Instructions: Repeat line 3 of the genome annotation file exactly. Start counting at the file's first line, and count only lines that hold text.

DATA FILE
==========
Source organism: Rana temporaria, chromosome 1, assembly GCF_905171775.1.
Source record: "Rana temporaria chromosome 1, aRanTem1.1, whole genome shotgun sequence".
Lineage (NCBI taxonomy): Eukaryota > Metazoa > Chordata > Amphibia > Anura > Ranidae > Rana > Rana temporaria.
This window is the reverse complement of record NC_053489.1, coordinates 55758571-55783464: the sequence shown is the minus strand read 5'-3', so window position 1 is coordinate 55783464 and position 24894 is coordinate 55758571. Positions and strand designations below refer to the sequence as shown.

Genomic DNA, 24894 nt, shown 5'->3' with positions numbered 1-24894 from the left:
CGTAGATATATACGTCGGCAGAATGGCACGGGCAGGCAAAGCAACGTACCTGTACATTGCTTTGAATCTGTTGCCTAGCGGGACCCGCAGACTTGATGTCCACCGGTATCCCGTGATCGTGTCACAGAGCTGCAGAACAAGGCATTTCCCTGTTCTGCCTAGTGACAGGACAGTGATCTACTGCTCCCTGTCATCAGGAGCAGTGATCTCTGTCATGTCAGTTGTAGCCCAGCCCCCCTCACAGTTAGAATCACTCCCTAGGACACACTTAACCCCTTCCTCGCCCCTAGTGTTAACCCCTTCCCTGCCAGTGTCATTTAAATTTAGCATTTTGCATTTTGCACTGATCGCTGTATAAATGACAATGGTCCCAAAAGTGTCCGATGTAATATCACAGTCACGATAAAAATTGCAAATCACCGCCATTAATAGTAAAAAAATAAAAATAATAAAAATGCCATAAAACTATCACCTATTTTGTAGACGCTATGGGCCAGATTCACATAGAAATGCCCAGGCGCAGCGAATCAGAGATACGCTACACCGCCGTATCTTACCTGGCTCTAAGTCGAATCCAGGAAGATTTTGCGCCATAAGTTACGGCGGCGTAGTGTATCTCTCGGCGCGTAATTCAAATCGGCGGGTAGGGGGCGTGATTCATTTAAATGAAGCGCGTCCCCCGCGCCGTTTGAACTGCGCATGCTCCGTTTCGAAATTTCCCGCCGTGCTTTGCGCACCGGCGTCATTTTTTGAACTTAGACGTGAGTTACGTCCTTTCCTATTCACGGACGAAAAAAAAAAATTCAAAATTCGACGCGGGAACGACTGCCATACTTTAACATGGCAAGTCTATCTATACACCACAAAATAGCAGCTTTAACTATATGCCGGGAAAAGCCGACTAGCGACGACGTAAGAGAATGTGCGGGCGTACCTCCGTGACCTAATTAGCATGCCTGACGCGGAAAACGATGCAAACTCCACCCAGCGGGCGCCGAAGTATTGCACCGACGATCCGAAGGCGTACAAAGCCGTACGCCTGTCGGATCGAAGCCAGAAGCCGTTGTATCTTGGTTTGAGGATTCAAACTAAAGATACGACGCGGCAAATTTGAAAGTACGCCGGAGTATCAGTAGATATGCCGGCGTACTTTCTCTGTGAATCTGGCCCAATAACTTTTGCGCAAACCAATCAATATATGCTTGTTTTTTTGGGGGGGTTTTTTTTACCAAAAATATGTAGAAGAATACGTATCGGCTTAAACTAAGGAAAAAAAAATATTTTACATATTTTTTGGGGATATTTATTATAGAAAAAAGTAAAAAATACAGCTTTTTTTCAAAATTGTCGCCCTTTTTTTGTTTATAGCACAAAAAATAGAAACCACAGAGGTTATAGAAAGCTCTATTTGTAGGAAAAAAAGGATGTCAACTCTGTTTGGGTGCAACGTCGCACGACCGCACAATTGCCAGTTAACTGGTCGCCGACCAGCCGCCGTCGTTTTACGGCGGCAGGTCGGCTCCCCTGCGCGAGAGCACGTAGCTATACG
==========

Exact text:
Lineage (NCBI taxonomy): Eukaryota > Metazoa > Chordata > Amphibia > Anura > Ranidae > Rana > Rana temporaria.